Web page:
Seattle Tunnel Partners’ contractor license expired this week. Why? Because the much-delayed Highway 99 project was supposed to be done by now, of course.
Have you checked the fine print on your insurance lately?
This is a good week to learn from the operators of tunnel-boring machine Bertha, whose state contractor license was technically “suspended” for a few hours Thursday, by the Department of Labor & Industries.
It turns out that a required liability-insurance policy expired on Wednesday because Aug. 31, 2016, is the original date Seattle Tunnel Partners (STP) hoped to close out the $1.44 billion tunnel contract for the Highway 99 tunnel.
Motorists could be driving through the tolled tube by now, if Bertha hadn’t been damaged in late 2013. The repaired machine is digging satisfactorily this summer, and a tunnel grand opening is trending toward early 2019.
Most Read Local Stories
- 4,500 Expedia employees are coming to Interbay in Seattle. How will the company avoid a traffic mess? VIEW
- The inside story of MCAS: How Boeing's 737 MAX system gained power and lost safeguards | Times Watchdog VIEW
- Man in serious condition after shooting on Capitol Hill, officials say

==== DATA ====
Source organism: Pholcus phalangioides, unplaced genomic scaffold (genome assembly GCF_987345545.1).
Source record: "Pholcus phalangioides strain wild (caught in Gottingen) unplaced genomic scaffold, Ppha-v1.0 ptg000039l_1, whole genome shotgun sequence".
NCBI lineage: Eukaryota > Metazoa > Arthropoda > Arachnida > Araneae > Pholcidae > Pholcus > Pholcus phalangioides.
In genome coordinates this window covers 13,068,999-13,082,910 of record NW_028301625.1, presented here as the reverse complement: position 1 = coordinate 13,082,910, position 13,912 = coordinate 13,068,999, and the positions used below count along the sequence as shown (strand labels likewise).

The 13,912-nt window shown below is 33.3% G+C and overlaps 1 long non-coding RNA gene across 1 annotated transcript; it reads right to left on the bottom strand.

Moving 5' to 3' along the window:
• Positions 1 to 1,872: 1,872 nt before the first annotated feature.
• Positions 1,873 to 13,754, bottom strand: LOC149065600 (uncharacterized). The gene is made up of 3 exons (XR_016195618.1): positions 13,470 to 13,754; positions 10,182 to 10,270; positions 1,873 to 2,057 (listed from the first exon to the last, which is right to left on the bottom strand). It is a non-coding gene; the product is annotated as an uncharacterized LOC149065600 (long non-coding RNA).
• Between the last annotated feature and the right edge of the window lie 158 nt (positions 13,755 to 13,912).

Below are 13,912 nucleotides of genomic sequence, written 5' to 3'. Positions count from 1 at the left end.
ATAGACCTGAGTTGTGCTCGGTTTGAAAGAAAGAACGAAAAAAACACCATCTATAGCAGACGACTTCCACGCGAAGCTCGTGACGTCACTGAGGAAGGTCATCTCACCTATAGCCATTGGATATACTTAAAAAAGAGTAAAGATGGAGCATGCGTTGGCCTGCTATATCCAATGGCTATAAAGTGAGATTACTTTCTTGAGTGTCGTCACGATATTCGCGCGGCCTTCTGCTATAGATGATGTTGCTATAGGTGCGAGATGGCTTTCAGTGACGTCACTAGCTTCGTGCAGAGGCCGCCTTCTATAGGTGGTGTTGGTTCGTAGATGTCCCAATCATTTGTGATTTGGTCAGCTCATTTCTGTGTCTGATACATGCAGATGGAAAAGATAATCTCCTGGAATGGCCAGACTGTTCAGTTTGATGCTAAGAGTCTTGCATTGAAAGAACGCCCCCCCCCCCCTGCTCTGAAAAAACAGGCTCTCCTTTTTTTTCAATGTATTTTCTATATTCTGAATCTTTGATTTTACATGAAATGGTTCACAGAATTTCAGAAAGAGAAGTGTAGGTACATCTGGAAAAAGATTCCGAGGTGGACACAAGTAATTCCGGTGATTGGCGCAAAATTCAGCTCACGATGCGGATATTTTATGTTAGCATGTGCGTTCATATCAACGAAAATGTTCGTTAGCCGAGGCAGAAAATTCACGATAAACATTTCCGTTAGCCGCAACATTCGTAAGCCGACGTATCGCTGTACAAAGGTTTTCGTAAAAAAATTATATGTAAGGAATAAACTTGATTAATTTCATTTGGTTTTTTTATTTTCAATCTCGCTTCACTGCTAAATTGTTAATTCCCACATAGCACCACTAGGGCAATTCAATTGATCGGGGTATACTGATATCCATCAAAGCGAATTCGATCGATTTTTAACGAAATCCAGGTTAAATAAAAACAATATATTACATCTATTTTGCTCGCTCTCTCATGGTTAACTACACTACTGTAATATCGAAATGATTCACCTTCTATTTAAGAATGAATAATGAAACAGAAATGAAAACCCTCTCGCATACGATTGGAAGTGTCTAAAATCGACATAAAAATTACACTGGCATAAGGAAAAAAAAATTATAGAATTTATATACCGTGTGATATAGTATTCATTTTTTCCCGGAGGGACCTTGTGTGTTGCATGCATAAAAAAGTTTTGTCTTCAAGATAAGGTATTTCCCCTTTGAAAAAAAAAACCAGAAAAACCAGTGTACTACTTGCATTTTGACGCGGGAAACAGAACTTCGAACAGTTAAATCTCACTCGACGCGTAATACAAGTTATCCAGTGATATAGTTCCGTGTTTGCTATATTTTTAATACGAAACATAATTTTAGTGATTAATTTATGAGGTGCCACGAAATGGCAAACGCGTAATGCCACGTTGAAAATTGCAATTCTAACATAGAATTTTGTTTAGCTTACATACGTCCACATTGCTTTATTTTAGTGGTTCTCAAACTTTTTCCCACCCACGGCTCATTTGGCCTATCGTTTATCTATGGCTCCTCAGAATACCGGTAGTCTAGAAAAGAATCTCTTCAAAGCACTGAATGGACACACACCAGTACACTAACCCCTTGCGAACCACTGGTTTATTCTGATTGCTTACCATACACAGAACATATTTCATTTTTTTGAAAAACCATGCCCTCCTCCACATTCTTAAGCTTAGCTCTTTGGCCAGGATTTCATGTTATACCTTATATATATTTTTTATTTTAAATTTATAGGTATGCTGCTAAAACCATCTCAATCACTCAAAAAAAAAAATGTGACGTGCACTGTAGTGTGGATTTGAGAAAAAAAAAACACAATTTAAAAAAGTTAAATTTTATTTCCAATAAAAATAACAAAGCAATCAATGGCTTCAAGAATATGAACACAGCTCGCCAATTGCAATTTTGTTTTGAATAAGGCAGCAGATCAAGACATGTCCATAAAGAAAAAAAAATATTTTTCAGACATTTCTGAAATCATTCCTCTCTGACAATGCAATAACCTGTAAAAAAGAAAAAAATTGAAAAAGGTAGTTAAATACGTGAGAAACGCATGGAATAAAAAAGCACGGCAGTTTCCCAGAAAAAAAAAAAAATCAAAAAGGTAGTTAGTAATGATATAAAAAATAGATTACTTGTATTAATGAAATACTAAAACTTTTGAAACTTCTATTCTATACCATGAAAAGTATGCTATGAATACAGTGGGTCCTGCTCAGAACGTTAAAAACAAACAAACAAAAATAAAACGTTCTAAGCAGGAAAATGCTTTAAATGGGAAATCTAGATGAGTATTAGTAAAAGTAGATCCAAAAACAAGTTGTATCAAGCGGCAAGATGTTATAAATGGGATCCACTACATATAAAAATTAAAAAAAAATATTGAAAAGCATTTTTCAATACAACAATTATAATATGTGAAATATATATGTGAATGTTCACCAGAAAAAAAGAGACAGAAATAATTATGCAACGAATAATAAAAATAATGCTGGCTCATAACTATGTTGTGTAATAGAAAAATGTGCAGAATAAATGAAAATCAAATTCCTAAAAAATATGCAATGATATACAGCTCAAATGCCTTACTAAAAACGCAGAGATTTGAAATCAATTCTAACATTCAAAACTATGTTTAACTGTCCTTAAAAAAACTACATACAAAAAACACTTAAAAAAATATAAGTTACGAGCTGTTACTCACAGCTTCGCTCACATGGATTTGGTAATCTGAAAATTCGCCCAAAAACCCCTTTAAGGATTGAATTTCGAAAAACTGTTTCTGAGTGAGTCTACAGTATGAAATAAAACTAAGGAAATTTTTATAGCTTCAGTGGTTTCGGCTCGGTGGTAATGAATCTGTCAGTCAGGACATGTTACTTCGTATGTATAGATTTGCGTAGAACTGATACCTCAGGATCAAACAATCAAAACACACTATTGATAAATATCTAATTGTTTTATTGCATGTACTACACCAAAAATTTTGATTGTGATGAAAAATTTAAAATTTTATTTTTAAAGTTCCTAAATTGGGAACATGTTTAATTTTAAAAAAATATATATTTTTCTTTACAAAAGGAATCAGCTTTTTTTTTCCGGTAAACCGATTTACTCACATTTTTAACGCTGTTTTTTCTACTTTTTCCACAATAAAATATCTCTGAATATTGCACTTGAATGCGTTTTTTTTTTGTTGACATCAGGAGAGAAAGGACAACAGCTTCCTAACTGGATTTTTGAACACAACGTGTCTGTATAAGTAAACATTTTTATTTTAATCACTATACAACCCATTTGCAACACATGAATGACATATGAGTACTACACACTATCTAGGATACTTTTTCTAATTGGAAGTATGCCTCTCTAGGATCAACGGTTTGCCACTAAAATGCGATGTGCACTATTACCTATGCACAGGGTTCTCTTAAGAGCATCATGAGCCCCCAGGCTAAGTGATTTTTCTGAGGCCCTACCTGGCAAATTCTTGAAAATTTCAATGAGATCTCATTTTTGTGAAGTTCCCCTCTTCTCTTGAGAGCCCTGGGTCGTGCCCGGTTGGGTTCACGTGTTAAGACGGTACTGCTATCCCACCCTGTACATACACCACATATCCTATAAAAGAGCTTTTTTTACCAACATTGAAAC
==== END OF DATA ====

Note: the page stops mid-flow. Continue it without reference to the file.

- Who will Washington's next governor be? Uncertainty over Inslee creates pileup of politicians, domino effects down ballot
- After 7-year battle, Lake City neighbors rejoice as Lake Washington dead end becomes a public beach
STP’s contractor-licensing status was relabeled online as “active” by L&I, just before 3 p.m. Thursday.
The tunnel’s 400 trade-union workers did their normal jobs Thursday, said project manager Chris Dixon. A broker began working on insurance renewals a couple of months ago, he said, and the old liability policy has just been extended to Oct. 10, until new insurance deals are arranged.
Contractors have a 30-day grace period to submit proof the new insurance is secured, before an infraction might be issued for working without a current license, said Debby Abe, an L&I spokeswoman.
But the mix-up cost STP some cash anyway.
The tunnel partners, whose parent corporations’ stock is valued near $10 billion, wound up paying L&I a fee of $53.60 to reinstate the license.